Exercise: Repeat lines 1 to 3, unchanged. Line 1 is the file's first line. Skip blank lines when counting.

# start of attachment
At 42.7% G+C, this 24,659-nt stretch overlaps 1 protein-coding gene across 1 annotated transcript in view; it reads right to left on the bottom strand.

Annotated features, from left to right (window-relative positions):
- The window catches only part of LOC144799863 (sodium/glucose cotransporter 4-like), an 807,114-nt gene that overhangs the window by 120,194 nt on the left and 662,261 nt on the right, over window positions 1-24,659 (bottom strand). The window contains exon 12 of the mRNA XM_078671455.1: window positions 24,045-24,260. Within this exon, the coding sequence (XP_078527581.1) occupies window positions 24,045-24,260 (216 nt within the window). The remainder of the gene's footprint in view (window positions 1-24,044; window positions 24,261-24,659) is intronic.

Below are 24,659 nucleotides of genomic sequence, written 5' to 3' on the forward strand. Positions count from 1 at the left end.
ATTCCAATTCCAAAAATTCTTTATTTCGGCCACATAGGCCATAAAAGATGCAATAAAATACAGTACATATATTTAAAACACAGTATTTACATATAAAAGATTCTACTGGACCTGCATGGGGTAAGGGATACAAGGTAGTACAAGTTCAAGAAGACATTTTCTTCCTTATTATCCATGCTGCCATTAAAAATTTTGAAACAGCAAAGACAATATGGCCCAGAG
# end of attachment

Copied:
At 42.7% G+C, this 24,659-nt stretch overlaps 1 protein-coding gene across 1 annotated transcript in view; it reads right to left on the bottom strand.

Annotated features, from left to right (window-relative positions):
- The window catches only part of LOC144799863 (sodium/glucose cotransporter 4-like), an 807,114-nt gene that overhangs the window by 120,194 nt on the left and 662,261 nt on the right, over window positions 1-24,659 (bottom strand). The window contains exon 12 of the mRNA XM_078671455.1: window positions 24,045-24,260. Within this exon, the coding sequence (XP_078527581.1) occupies window positions 24,045-24,260 (216 nt within the window). The remainder of the gene's footprint in view (window positions 1-24,044; window positions 24,261-24,659) is intronic.